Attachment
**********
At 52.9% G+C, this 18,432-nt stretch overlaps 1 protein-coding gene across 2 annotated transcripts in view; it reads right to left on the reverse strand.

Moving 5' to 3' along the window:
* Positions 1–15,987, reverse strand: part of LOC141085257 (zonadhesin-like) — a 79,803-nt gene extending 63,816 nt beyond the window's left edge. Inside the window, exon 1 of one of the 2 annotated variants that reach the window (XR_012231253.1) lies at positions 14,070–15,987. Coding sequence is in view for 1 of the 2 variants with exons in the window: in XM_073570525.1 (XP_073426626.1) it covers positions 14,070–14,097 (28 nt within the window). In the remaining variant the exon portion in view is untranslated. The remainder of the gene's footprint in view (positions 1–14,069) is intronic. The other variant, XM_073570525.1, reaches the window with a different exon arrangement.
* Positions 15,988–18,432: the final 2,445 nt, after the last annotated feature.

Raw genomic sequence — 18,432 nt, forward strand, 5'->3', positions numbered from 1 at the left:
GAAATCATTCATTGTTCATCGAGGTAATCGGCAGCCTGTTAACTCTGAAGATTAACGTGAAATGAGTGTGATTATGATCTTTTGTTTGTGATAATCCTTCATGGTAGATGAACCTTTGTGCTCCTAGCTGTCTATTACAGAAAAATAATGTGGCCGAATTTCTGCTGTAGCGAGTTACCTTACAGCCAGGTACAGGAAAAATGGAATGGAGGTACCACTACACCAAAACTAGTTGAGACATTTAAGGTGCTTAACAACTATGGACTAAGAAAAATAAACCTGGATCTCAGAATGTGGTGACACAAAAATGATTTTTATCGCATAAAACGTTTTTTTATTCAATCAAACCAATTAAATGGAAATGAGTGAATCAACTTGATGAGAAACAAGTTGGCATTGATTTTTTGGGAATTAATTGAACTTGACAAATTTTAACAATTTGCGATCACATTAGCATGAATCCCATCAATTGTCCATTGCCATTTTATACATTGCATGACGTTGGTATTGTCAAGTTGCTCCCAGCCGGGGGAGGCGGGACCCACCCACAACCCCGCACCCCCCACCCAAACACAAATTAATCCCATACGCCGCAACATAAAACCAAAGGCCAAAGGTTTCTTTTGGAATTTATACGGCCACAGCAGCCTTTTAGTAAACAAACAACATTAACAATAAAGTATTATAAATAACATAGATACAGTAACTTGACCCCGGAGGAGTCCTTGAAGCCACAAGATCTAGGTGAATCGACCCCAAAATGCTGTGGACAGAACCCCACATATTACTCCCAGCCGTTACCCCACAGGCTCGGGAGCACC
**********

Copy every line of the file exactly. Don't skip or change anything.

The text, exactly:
At 52.9% G+C, this 18,432-nt stretch overlaps 1 protein-coding gene across 2 annotated transcripts in view; it reads right to left on the reverse strand.

Moving 5' to 3' along the window:
* Positions 1–15,987, reverse strand: part of LOC141085257 (zonadhesin-like) — a 79,803-nt gene extending 63,816 nt beyond the window's left edge. Inside the window, exon 1 of one of the 2 annotated variants that reach the window (XR_012231253.1) lies at positions 14,070–15,987. Coding sequence is in view for 1 of the 2 variants with exons in the window: in XM_073570525.1 (XP_073426626.1) it covers positions 14,070–14,097 (28 nt within the window). In the remaining variant the exon portion in view is untranslated. The remainder of the gene's footprint in view (positions 1–14,069) is intronic. The other variant, XM_073570525.1, reaches the window with a different exon arrangement.
* Positions 15,988–18,432: the final 2,445 nt, after the last annotated feature.

Raw genomic sequence — 18,432 nt, forward strand, 5'->3', positions numbered from 1 at the left:
GAAATCATTCATTGTTCATCGAGGTAATCGGCAGCCTGTTAACTCTGAAGATTAACGTGAAATGAGTGTGATTATGATCTTTTGTTTGTGATAATCCTTCATGGTAGATGAACCTTTGTGCTCCTAGCTGTCTATTACAGAAAAATAATGTGGCCGAATTTCTGCTGTAGCGAGTTACCTTACAGCCAGGTACAGGAAAAATGGAATGGAGGTACCACTACACCAAAACTAGTTGAGACATTTAAGGTGCTTAACAACTATGGACTAAGAAAAATAAACCTGGATCTCAGAATGTGGTGACACAAAAATGATTTTTATCGCATAAAACGTTTTTTTATTCAATCAAACCAATTAAATGGAAATGAGTGAATCAACTTGATGAGAAACAAGTTGGCATTGATTTTTTGGGAATTAATTGAACTTGACAAATTTTAACAATTTGCGATCACATTAGCATGAATCCCATCAATTGTCCATTGCCATTTTATACATTGCATGACGTTGGTATTGTCAAGTTGCTCCCAGCCGGGGGAGGCGGGACCCACCCACAACCCCGCACCCCCCACCCAAACACAAATTAATCCCATACGCCGCAACATAAAACCAAAGGCCAAAGGTTTCTTTTGGAATTTATACGGCCACAGCAGCCTTTTAGTAAACAAACAACATTAACAATAAAGTATTATAAATAACATAGATACAGTAACTTGACCCCGGAGGAGTCCTTGAAGCCACAAGATCTAGGTGAATCGACCCCAAAATGCTGTGGACAGAACCCCACATATTACTCCCAGCCGTTACCCCACAGGCTCGGGAGCACC